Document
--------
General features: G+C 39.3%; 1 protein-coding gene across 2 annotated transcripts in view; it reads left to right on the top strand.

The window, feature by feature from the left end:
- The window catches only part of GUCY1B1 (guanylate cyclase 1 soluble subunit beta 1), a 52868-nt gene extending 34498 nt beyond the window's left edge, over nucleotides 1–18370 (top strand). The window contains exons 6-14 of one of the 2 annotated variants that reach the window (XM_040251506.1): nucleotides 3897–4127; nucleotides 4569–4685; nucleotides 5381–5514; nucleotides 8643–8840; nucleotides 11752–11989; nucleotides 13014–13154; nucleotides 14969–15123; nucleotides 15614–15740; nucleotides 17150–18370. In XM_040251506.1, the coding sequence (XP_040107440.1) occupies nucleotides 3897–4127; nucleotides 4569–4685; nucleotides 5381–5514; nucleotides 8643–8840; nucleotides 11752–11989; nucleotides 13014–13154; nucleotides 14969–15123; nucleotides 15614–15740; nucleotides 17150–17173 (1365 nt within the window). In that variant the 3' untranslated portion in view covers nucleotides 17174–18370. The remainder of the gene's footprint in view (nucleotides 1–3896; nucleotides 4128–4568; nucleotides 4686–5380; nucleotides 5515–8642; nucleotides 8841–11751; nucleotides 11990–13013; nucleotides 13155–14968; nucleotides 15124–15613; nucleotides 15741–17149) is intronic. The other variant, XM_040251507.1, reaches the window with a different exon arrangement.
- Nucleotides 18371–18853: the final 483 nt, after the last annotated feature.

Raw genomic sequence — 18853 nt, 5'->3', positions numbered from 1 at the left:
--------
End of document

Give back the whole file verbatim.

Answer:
General features: G+C 39.3%; 1 protein-coding gene across 2 annotated transcripts in view; it reads left to right on the top strand.

The window, feature by feature from the left end:
- The window catches only part of GUCY1B1 (guanylate cyclase 1 soluble subunit beta 1), a 52868-nt gene extending 34498 nt beyond the window's left edge, over nucleotides 1–18370 (top strand). The window contains exons 6-14 of one of the 2 annotated variants that reach the window (XM_040251506.1): nucleotides 3897–4127; nucleotides 4569–4685; nucleotides 5381–5514; nucleotides 8643–8840; nucleotides 11752–11989; nucleotides 13014–13154; nucleotides 14969–15123; nucleotides 15614–15740; nucleotides 17150–18370. In XM_040251506.1, the coding sequence (XP_040107440.1) occupies nucleotides 3897–4127; nucleotides 4569–4685; nucleotides 5381–5514; nucleotides 8643–8840; nucleotides 11752–11989; nucleotides 13014–13154; nucleotides 14969–15123; nucleotides 15614–15740; nucleotides 17150–17173 (1365 nt within the window). In that variant the 3' untranslated portion in view covers nucleotides 17174–18370. The remainder of the gene's footprint in view (nucleotides 1–3896; nucleotides 4128–4568; nucleotides 4686–5380; nucleotides 5515–8642; nucleotides 8841–11751; nucleotides 11990–13013; nucleotides 13155–14968; nucleotides 15124–15613; nucleotides 15741–17149) is intronic. The other variant, XM_040251507.1, reaches the window with a different exon arrangement.
- Nucleotides 18371–18853: the final 483 nt, after the last annotated feature.

Raw genomic sequence — 18853 nt, 5'->3', positions numbered from 1 at the left: